Recent technical examination of The Garden has provided clear evidence of the improvisatory manner in which Bosch painted his triptych. The publication in 2016 in catalogues and online of digitized images of the triptych’s panels under direct light, infrared reflectography, and X-radiography (accessible through the app, Second Canvas Museo del Prado) has offered exciting opportunities for speculation on how Bosch worked out his ideas and revised his composition in the course of painting the panels. This technical evidence confirms that Bosch was a painter who came to decide upon what he was “after” not before he started to paint, but in the process of painting. Time and transformation are key to his creative process. Although it is not possible to ascertain the exact sequence of revisions that Bosch made while laying down the paint layers, it is possible to sense the activity of a restless and self-critical imagination.

Detail from The Garden of Earthly Delights c. 1495-1505.

While working on this project I made intriguing discoveries that cast various elements in the painting in a new light. For instance, in my research on medieval cosmology, I came to appreciate the climate of open-minded speculation about the succinct, enigmatic creation narrative in the Book of Genesis. In my research into evocations of the Golden Age, I came across a text idealizing the religious purity of the earliest inhabitants of the earth. In mankind’s Golden Age, a writer claimed, humans worshipped God directly, free of the corrupting influence of altars or idols, churches or clergy. That made me think of the nude figures in the lower left corner of The Garden panel where a youth directs the attention of his companions directly to God in Paradise. In that sense, this group offers a stunning contrast to the satanic monks and demon-infested church in the “Iron Age” panel on the triptych’s right.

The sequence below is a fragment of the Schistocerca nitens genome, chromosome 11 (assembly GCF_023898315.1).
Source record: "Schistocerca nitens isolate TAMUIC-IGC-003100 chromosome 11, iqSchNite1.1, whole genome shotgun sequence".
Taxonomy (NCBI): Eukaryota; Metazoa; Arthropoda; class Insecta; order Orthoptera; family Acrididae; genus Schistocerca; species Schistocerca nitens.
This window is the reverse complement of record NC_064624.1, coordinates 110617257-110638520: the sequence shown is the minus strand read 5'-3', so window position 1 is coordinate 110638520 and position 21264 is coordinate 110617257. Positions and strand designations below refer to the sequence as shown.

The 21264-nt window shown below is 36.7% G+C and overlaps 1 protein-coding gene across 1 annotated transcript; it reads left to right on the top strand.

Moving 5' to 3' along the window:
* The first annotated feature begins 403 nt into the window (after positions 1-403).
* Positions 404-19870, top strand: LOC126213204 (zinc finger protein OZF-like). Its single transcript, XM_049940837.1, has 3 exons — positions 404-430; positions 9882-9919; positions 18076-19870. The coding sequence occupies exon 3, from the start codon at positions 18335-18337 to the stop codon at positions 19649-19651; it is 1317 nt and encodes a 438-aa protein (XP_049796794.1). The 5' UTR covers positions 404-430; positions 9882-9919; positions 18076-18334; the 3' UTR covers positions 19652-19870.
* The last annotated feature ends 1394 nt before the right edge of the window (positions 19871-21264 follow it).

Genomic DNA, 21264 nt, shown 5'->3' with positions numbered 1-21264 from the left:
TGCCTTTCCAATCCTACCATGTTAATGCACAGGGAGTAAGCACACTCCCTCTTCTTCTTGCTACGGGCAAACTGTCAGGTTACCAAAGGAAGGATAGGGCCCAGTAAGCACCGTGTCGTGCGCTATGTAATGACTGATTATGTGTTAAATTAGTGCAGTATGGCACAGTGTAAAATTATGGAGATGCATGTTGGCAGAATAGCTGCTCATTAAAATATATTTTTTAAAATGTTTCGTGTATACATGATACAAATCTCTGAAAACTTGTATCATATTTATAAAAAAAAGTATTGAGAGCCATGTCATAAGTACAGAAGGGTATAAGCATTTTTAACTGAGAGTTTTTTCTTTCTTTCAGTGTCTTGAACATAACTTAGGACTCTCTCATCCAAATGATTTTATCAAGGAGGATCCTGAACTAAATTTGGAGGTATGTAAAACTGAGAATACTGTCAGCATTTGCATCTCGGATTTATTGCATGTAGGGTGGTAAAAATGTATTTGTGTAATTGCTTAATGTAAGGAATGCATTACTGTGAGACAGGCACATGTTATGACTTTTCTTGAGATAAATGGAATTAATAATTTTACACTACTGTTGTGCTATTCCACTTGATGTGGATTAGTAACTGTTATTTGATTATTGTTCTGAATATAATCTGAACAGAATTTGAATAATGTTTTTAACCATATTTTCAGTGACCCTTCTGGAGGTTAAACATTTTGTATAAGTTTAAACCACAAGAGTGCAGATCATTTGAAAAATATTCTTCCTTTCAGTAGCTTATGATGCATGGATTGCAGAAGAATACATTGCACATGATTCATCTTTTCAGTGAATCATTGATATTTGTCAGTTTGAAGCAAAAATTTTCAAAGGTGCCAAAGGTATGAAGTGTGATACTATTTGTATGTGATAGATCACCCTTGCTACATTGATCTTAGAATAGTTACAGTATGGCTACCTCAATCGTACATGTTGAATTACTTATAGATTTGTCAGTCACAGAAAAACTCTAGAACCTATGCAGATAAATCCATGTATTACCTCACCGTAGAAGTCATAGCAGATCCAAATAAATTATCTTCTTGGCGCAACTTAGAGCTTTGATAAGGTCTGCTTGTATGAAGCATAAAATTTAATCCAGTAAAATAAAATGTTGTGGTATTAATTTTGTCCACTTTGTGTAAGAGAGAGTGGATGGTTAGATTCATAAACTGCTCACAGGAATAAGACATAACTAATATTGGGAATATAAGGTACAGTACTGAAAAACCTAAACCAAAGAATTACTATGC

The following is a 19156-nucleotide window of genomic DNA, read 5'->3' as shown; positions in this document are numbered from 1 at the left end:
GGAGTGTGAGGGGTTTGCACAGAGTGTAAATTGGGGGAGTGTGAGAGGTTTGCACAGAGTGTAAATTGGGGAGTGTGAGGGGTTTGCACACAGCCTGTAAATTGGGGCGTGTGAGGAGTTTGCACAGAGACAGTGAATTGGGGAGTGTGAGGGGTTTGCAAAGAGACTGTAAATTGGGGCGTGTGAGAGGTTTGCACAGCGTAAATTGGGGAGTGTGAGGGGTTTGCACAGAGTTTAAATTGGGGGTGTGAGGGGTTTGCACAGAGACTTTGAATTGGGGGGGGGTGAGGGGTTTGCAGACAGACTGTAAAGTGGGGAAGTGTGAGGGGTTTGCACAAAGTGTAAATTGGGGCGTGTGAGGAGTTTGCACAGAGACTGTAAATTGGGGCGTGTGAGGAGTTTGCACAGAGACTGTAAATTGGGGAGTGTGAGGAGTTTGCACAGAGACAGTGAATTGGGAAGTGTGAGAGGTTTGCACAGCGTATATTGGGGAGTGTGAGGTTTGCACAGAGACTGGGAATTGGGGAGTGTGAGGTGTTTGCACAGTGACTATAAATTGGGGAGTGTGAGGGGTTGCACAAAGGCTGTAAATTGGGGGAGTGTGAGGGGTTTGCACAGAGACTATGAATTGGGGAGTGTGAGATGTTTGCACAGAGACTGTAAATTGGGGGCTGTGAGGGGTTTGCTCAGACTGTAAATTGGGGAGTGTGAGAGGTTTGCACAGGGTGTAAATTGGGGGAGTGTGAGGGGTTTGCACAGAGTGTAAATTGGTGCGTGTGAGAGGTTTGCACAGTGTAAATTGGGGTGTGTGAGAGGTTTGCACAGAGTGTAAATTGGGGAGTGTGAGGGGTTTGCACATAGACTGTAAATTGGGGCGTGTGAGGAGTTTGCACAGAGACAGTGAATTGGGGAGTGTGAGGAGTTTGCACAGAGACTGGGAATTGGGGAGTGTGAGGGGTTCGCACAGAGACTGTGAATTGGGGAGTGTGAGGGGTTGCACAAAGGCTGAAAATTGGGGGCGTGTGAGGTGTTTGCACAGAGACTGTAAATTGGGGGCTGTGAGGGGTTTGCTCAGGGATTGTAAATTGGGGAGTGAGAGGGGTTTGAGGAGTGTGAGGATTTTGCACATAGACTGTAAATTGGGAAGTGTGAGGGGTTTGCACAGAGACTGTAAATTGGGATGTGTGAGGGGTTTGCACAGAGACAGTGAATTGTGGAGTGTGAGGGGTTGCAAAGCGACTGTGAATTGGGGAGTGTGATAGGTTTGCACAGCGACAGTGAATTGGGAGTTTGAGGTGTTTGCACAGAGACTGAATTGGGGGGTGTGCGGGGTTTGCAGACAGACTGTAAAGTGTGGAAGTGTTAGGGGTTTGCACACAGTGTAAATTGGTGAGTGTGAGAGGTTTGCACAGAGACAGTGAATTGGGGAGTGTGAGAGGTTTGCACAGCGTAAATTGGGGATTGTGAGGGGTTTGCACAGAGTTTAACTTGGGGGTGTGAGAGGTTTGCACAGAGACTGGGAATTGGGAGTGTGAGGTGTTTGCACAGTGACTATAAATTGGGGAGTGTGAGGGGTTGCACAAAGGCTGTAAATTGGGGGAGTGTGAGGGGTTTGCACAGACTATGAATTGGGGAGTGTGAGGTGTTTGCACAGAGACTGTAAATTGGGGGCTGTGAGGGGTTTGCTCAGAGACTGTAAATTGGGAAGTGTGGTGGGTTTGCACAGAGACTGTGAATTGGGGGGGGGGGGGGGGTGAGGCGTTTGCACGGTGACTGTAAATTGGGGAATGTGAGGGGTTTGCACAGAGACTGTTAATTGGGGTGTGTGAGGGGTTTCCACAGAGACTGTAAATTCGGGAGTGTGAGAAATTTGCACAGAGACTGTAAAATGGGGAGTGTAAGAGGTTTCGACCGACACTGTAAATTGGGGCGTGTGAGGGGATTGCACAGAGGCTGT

My research also made me aware of the ways in which the musical culture of Bosch’s time helped foster his pictorial inventiveness. Singers were judged not only for the quality of their voices but also for their skill at ornamentation and improvisation. Performers were expected to improvise ingenious variations on the notations that were written in a score. This helped me understand how Bosch’s ingenuity as a painter was attuned to the critical climate in the musical circles to which Bosch belonged.

Pieter Bruegel the Elder, Children’s Games, 1560. Panel, 118 × 161 cm (46.5 × 63.4 in.). Kunsthistorisches Museum, Vienna.

Particularly exciting to me was the discovery of a kinship between Pieter Bruegel the Elder’s Children’s Games (1560) and The Garden of Earthly Delights. Bruegel had the opportunity to see Bosch’s triptych in the Brussels palace of William of Orange, a descendant of the original owner of Bosch’s triptych. As I argue in the afterward of my book, Bruegel was inspired by Bosch’s triptych to adapt the theme of time and transformation in world history to a more tightly focused exploration of time and transformation from infancy to adulthood in the human life cycle. This discovery of Bruegel’s inventive response to The Garden of Earthly Delights validates, I believe, my own interpretation of Bosch’s painting.

Margaret D. Carroll is professor emerita of art at Wellesley College. She is the author of Painting and Politics in Northern Europe: Van Eyck, Bruegel, Rubens, and Their Contemporaries (winner, International Eugène Baie Award).